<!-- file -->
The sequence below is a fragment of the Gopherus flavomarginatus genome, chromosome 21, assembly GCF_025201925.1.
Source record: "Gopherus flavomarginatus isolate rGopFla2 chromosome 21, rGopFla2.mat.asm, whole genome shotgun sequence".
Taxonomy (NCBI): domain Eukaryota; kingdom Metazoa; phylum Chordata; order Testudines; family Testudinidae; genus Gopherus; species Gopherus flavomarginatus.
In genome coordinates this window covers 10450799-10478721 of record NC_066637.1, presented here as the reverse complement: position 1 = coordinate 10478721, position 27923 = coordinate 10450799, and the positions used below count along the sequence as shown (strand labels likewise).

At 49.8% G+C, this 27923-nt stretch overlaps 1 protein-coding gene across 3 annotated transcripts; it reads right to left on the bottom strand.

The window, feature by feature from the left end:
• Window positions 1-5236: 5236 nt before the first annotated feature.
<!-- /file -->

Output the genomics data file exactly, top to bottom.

The sequence below is a fragment of the Gopherus flavomarginatus genome, chromosome 21, assembly GCF_025201925.1.
Source record: "Gopherus flavomarginatus isolate rGopFla2 chromosome 21, rGopFla2.mat.asm, whole genome shotgun sequence".
Taxonomy (NCBI): domain Eukaryota; kingdom Metazoa; phylum Chordata; order Testudines; family Testudinidae; genus Gopherus; species Gopherus flavomarginatus.
In genome coordinates this window covers 10450799-10478721 of record NC_066637.1, presented here as the reverse complement: position 1 = coordinate 10478721, position 27923 = coordinate 10450799, and the positions used below count along the sequence as shown (strand labels likewise).

At 49.8% G+C, this 27923-nt stretch overlaps 1 protein-coding gene across 3 annotated transcripts; it reads right to left on the bottom strand.

The window, feature by feature from the left end:
• Window positions 1-5236: 5236 nt before the first annotated feature.